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Cast: Matt Damon, Jodie Foster, Sharlto Copley
Director: Neill Blomkamp

I didn't know much about Elysium, except that it starred Matt Damon and Jodie Foster and it had an interesting premise. Space worlds are done rather creatively, conjuring one concept to another and trying to show off these worlds in different light. However, I think I was expecting something else when it came to the output. It did not lack when it came to action sequences or the effects, but I guess I was expecting something better, something mind-blowing, at most. Maybe it's because I came from a long seminar-type class, and wasn't feeling comfortable with my movie seat (it reclines deeper than usual reclining theater seats) that I wasn't able to fully comprehend and appreciate the flick. Nonetheless I was still excited to see it, but it left me drained and somehow unsatisfied with the final product. Somehow I expected something more, but it simply did not meet my expectation.

There are two sides to Elysium's story, one of Damon's, and the other one of Foster's. It's set in the late 21st century, when earth was ravished with poverty, leaving the well-off to establish a new living in space, in a space capsule called Elysium. The main asset of Elysium isn't the posh living, or the fancy food, or the fact that everything is clean and ran by machines. It's having a specialized health unit that immediately makes any disease/virus/mutation disappear. Shuttles from earth have been illegally transporting people to Elysium but to no avail, thanks to Secretary Delacourt. Max is a factory worker who always had the dream to go to Elysium. He was a criminal on the side and was known for stealing. On an unfaithful event in the factory, Max got exposed to huge amounts of radiation, rendering his death in 5 days. In order to survive, he needed to get to one of the health units in Elysium, thus recruiting the help of Spider, whose been the leader of illegal transportation to Elysium. He grants the request under one condition, that they hack into John Carlyle and steal passwords and informations that would get the millions. Instead, Max manages to download a code that is crucial for Delacourt's career, a code that can change the course of history. 

Despite Matt Damon and Jodie Foster being the leads, they didn't have any scenes together, nor did they contact each other in any means. Because of this, the production gets to focus on depicting the difference between life on earth and in Elysium. Matt Damon gave a mediocre performance as Max, as his character wasn't given much to work with. He was a simple man who just wanted to save himself because of a company screw-up. Even his supposed tender, vulnerable moments feel so half-hearted that I have to wonder if Damon's mind was on the role. Jodie Foster, on the other hand, started out strong, but there was a total switch of character without any reason. It was out of character that I had to question her motives. Was it because she detests people on Earth too much, or her pride was hurt, or she just simply wanted to give up? Giving up was a sign of weakness to her character, and I can't believe she would just succumb to that.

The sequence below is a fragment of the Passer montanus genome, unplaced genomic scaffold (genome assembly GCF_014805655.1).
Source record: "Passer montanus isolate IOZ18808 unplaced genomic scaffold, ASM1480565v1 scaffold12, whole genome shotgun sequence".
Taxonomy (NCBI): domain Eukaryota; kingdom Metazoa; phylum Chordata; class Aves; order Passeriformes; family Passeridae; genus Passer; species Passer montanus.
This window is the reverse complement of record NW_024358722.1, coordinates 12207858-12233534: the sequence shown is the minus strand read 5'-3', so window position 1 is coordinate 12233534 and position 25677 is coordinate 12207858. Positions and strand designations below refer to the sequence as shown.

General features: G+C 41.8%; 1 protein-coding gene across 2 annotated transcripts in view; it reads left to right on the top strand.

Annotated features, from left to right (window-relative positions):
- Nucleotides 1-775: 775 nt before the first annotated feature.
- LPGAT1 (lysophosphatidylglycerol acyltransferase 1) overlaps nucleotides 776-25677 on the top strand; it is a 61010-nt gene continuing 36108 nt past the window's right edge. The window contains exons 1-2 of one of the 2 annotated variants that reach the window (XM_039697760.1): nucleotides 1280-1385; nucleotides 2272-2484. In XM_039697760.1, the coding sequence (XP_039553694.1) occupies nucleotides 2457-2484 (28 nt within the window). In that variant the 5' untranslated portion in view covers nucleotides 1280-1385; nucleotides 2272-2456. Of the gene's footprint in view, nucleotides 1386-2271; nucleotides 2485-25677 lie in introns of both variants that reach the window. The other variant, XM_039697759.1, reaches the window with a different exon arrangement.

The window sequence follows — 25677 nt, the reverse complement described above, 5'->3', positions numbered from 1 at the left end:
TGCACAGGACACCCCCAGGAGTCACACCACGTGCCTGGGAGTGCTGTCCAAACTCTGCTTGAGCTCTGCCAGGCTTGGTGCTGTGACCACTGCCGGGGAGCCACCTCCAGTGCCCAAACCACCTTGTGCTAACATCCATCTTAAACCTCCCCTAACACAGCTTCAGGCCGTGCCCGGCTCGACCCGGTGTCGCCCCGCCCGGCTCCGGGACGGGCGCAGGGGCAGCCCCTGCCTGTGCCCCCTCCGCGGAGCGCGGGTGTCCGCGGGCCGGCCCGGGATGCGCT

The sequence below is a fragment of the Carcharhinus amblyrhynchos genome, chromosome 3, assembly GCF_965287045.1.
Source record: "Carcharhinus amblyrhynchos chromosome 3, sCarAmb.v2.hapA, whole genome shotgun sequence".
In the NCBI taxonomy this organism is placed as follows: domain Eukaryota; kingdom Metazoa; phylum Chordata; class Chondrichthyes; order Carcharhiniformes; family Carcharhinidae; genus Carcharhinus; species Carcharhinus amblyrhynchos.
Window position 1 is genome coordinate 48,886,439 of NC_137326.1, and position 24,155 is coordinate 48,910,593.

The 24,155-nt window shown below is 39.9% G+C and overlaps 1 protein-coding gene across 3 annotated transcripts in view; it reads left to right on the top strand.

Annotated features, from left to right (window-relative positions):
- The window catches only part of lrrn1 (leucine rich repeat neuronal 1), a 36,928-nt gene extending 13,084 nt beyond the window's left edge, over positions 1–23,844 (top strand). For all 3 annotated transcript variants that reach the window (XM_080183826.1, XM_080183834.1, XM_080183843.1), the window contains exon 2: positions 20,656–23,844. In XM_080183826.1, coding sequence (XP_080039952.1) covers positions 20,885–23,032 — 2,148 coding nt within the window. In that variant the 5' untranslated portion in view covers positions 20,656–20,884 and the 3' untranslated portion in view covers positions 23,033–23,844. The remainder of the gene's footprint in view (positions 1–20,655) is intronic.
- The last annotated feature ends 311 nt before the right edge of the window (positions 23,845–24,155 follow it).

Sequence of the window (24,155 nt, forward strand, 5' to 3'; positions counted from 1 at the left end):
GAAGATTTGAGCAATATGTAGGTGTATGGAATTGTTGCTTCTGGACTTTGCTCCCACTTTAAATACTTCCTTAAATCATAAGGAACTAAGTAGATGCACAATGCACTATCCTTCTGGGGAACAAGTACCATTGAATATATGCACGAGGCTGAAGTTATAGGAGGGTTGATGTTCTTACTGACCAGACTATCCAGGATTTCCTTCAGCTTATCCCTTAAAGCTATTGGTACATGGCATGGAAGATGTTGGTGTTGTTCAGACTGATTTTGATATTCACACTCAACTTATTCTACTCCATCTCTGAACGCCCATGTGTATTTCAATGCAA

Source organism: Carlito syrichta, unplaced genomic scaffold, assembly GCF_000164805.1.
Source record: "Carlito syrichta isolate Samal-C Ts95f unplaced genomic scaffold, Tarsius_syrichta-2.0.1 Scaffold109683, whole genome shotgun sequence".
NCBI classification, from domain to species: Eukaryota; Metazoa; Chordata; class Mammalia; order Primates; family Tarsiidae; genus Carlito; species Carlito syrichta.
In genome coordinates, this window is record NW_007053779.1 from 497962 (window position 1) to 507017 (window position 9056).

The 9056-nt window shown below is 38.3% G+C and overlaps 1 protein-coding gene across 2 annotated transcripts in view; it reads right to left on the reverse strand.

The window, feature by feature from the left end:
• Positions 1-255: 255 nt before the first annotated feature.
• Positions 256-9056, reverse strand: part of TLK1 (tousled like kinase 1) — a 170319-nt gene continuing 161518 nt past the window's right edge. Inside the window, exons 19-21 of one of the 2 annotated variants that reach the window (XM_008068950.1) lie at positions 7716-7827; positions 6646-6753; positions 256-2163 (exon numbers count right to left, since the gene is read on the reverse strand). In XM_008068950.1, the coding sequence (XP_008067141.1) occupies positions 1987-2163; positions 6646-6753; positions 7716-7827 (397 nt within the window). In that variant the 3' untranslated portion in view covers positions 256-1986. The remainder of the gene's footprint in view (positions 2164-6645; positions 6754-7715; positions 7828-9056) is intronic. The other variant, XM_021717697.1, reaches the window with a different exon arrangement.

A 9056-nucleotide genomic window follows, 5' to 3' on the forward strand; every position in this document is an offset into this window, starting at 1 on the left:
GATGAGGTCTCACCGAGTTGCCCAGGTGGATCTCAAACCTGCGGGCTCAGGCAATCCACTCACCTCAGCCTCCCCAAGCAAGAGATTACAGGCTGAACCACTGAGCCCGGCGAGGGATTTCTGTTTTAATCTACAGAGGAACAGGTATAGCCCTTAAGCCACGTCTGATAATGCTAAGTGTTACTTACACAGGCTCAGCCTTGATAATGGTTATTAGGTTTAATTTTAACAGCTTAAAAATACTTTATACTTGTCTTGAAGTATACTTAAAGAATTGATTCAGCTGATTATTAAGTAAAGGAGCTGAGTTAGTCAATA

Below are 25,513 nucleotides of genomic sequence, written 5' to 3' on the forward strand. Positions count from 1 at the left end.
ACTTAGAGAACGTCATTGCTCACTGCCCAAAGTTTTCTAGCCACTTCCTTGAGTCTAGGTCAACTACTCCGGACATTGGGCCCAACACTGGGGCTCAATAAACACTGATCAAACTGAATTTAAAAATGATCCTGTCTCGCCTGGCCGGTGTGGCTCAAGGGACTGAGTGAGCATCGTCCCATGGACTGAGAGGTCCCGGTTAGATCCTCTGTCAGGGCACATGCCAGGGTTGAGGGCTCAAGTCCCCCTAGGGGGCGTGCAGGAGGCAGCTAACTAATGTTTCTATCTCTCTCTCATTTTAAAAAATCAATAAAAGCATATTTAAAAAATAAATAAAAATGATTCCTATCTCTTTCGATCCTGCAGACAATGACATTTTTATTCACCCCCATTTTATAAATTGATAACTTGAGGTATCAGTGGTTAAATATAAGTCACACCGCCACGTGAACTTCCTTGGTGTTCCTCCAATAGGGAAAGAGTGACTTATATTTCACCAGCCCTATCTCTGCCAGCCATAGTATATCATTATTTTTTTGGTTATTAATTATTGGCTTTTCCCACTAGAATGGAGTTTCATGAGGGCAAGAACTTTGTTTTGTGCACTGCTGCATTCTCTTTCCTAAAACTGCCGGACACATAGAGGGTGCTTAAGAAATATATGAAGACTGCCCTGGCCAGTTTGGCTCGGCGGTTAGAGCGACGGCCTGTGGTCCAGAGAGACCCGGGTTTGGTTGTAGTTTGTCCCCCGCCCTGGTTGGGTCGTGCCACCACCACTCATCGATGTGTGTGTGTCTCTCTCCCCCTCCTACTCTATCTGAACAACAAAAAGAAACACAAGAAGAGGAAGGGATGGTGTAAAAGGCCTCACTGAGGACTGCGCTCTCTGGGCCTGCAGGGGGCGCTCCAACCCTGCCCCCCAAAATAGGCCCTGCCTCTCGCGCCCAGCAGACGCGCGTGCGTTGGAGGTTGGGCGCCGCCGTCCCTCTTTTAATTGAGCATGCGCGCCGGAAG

It certainly did not skip out on the set, as the visuals were great. It fitted the whole society that it was going for. Based on the color palette used, there was a clear distinction of what society fit where. Earth's colors were mostly sandy and brown, and even the solid colors looked faded, just like the society it tries to portray. Elysium on the other hand was rich in color, and everything looked clean and sharp on screen. The cinematography also contributed to how different the worlds are. Back on Earth, movements were choppy; it used different styles, from the shifting to looking at it from Spider's point.  In Elysium, every movement was sharp and still. Contrasting, and complimentary. The effects were great as well. The technology they used are very state of the art, particularly the health unit (which is a very amazing medical feat, if such thing existed, because it could save millions of people). The writing, however, was a bit weak. There wasn't much content for the characters to work on. It was able to hide between the visual presentation, but Elysium as a whole did not give much either. It was shifting from one factor to another, that while it was just one production, it felt like two, and did not give justice to either. 

Neill Blomkamp does a good job putting the production together, as it manages to depict two different worlds with people with their own motives in life. It's a great sci-fi flick with great visuals and a workable concept. While the writing did bring down the quality of the movie, the visuals and effects makes up for what it lacked. While it did not live up to my expectations, it still had factors that held the movie together.


  1. Good review. Nowhere near as good as District 9, but still a whole bunch of fun nonetheless. And tense as hell at times, too.

    1. Thank you! Still haven't seen District 9, but thinking of giving it a go.


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